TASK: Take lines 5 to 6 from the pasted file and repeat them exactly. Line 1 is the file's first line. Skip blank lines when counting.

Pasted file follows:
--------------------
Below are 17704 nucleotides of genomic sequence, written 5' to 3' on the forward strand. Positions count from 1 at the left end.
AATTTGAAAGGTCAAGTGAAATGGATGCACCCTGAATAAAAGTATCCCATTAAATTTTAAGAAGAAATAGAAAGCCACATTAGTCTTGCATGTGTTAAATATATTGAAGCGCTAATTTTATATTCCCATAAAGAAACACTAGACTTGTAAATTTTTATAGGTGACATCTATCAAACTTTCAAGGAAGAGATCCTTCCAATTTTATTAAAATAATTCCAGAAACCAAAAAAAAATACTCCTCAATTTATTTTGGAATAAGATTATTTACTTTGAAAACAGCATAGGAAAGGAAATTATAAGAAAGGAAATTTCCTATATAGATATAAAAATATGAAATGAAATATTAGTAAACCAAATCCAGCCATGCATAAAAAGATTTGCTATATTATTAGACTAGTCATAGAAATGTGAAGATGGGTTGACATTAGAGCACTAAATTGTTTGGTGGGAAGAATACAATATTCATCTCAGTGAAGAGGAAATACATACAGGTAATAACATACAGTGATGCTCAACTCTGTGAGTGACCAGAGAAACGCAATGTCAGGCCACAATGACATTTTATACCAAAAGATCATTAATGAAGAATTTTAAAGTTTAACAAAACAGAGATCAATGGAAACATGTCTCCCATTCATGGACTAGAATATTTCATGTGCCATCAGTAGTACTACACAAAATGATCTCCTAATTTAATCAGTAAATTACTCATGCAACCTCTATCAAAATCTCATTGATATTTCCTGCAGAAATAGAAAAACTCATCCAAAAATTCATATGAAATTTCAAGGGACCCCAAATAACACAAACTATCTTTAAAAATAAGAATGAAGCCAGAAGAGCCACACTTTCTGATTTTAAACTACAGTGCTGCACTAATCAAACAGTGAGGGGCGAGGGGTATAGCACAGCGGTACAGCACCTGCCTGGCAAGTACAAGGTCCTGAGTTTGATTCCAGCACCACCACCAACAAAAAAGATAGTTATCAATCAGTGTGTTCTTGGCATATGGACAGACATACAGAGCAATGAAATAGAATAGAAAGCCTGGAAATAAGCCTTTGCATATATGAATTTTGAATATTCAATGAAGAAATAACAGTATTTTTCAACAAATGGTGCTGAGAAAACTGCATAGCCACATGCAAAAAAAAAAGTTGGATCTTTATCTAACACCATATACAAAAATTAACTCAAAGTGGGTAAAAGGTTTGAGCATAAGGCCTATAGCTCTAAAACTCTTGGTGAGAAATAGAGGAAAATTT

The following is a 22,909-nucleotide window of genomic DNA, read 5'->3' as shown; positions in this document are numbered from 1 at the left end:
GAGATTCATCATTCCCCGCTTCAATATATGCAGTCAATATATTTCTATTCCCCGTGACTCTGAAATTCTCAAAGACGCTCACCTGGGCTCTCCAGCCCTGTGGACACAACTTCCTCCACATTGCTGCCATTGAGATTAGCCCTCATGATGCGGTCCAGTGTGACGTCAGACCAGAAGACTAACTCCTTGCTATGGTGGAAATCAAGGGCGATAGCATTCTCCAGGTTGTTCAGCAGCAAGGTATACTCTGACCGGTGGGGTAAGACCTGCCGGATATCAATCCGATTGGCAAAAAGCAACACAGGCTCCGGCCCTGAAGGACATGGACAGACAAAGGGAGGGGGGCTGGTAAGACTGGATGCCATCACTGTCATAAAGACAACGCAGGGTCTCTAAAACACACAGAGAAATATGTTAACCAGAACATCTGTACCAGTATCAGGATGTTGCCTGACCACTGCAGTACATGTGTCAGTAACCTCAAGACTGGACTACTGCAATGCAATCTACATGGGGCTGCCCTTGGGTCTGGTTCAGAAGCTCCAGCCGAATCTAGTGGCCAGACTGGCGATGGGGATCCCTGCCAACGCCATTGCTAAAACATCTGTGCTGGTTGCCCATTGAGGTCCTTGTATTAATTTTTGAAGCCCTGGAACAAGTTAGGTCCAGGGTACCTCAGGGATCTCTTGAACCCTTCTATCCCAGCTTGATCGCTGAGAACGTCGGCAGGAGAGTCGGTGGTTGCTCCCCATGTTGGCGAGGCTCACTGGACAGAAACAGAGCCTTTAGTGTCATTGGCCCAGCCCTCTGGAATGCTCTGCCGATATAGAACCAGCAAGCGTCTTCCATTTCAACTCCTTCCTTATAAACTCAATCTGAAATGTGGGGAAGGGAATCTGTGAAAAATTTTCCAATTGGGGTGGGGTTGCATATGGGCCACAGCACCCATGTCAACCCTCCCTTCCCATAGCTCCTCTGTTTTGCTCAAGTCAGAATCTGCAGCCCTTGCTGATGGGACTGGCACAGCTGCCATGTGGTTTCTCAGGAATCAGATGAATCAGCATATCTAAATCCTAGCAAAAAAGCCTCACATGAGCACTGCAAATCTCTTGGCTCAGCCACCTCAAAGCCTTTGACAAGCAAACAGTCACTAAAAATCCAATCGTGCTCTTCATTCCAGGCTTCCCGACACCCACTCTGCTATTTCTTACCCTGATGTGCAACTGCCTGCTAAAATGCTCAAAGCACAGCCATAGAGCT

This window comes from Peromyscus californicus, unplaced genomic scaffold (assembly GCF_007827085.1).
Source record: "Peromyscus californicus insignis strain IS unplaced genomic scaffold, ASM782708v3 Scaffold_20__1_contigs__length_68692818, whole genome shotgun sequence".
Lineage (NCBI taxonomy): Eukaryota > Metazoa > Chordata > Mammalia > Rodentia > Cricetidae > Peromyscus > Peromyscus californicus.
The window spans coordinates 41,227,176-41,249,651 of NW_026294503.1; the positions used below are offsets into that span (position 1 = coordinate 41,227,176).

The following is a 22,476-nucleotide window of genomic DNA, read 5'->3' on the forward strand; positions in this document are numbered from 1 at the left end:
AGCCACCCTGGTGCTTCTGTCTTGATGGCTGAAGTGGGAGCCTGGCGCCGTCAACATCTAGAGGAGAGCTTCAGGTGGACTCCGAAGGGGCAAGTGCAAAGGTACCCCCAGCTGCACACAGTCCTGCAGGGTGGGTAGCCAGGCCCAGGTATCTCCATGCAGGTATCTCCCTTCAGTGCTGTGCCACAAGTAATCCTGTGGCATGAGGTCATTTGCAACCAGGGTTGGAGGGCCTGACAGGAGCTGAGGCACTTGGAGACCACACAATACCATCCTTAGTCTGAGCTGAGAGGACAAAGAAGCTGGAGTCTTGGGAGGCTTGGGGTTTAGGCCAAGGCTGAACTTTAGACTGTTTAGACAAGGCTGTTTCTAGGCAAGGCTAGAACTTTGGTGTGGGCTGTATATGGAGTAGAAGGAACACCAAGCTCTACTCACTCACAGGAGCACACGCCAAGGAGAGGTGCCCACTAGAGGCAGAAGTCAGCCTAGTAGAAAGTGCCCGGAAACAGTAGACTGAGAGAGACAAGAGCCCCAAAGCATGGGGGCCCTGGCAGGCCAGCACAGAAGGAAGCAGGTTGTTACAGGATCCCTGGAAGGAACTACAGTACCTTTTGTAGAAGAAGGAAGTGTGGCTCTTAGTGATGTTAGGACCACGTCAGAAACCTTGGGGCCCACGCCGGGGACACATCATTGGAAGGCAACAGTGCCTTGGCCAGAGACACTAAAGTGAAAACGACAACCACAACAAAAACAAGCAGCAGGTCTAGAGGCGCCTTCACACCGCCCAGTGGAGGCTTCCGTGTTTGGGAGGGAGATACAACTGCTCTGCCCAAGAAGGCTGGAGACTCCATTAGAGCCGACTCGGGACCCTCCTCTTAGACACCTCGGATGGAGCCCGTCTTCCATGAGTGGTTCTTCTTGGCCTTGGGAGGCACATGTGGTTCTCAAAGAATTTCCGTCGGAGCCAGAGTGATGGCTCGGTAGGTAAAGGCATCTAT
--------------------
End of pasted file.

This window comes from Peromyscus californicus, unplaced genomic scaffold (assembly GCF_007827085.1).
Source record: "Peromyscus californicus insignis strain IS unplaced genomic scaffold, ASM782708v3 Scaffold_20__1_contigs__length_68692818, whole genome shotgun sequence".